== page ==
Attorney General Mike Hatch came out on top in the poll in the governor's race with 38 percent. Hennepin County Attorney Amy Klobuchar had a wide lead in the poll over her opponent in the U.S. Senate race.
Hatch and Klobuchar have long been considered the DFL frontrunners for their races for governor and U.S. Senate. You would think their leads in the straw poll taken at the DFL caucuses would confirm that, but that's not the way their opponents are spinning it. No matter how they finished, nearly all of the candidates are saying the poll is good news for them.
Hatch says he's pleased with the showing, especially since he spent little time and money courting potential delegates. He says he's saving his resources for the fall.
"We've spent a lot of time and effort raising money. We've been doing very well with it. We are shepherding it. We've been putting it in the bank. We want to use it at the right time, and that is in a general election," said Hatch. "That means we must depend on a volunteer organization. We're not a slick as the other campaigns, but I think we did well."
While Hatch is touting his numbers, his DFL opponents say his showing wasn't strong enough. DFL Sens. Becky Lourey and Steve Kelley are essentially tied for second in the poll at 22 percent each.
Both Kelley and Lourey say they expected Hatch to win the straw poll, since he's well known and is a statewide officeholder. But Lourey says she's encouraged by the results, since a majority of those voting in the straw poll picked someone other than Hatch.
"When you look at 38 percent and then you add up the rest of the vote counts, this is a wide-open race and I'm very excited about it," said Lourey.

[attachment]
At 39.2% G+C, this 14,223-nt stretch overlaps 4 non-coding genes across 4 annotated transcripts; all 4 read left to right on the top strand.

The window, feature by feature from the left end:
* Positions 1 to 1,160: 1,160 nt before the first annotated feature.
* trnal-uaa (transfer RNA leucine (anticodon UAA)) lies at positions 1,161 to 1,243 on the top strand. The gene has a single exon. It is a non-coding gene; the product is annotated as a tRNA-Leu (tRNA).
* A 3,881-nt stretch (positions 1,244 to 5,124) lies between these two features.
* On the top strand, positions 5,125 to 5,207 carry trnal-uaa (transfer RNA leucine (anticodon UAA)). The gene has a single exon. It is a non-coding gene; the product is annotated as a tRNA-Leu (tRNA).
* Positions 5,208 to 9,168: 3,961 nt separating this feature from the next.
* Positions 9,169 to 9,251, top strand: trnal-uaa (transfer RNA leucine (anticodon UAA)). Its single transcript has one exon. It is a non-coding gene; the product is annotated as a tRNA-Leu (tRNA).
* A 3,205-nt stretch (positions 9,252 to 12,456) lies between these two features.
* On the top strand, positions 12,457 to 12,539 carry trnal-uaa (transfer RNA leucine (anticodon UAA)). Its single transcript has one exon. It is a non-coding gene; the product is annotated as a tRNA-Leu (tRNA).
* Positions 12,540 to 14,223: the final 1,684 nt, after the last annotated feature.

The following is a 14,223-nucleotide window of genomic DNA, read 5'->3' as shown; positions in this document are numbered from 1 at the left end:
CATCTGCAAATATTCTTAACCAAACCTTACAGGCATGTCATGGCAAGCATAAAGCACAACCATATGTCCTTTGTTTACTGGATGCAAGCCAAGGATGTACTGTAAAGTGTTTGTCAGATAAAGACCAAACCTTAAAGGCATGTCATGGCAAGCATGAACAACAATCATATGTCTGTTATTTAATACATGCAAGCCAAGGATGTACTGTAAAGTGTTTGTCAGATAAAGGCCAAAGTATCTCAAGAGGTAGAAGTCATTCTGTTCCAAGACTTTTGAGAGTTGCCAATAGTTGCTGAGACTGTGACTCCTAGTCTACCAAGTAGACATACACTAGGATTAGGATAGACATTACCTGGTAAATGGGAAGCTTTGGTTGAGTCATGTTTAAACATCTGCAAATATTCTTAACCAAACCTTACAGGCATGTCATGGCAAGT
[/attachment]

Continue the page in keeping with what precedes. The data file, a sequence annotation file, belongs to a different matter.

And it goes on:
Sen. Kelley agrees with Lourey's assessment, and adds that Hatch is not the clear frontrunner in the race.
But Kelley says he needs to redouble his efforts to make sure he wins the party endorsement. He's the only candidate who says he will abide by the delegates' choice.
Kelley has been in the race longer than any other DFLer. He announced his candidacy nine months ago.
"We have to get out and communicate more with people. We've found that when I actually get in front of folks, we make progress in securing their support, and that will happen with the delegates between now and June," said Kelley.
Real estate developer Kelly Doran is the other DFLer running for governor. He said he didn't expect his poll numbers to be high since he's relatively unknown among the party faithful. He is disregarding the party endorsement and is headed straight to the DFL primary in September.
In the U.S. Senate race, Hennepin County Attorney Amy Klobuchar has a commanding lead over veterinarian Ford Bell. Nearly eight in 10 DFLers polled say they back Klobuchar. She's pleased with the support and says she's focused on defeating Congressman Mark Kennedy, the presumptive Republican nominee.
"The results were an affirmation of what we've been doing, and a testament to the hard work of our campaign," said Klobuchar. "I have all the respect for Ford, but we've clearly showed that we have a strong grassroots effort, and it's the kind of campaign you need to win in November."
But Ford Bell says he's pleased that his campaign had 15 percent of the vote, considering he's a political newcomer. He also said he's pleased that many caucus attendees support resolutions that he's been pushing.
"Those are the issues that I'm running on -- single-payer universal health care, and getting our troops out of Iraq by the end of the year. Those aren't Amy's messages. So we need to connect the message with me, the messenger, and that's what we're going to be doing," said Bell.
Klobuchar says she supports a gradual troop withdrawal, and would take incremental steps toward a universal health care system.
While many of the candidates continue to spin the results in their favor, Carlton College political science professor Steven Schier says he expects Klobuchar and Hatch to be the DFL candidates on the November ballot.
"There are frontrunners in each case. One is a prohibitive frontrunner, Amy Klobuchar. The other one, Mike Hatch, is a frontrunner but faces some bumps between here and the endorsing convention and the primary, potentially, but otherwise I think the signals are pretty clear."
The other Democrats running for governor and Senate disagree, and show no signs of backing off of their campaigns. That's good news for Republicans who relish the thought of Democrats criticizing each other instead of their candidates, Gov. Tim Pawlenty and Congressman Mark Kennedy.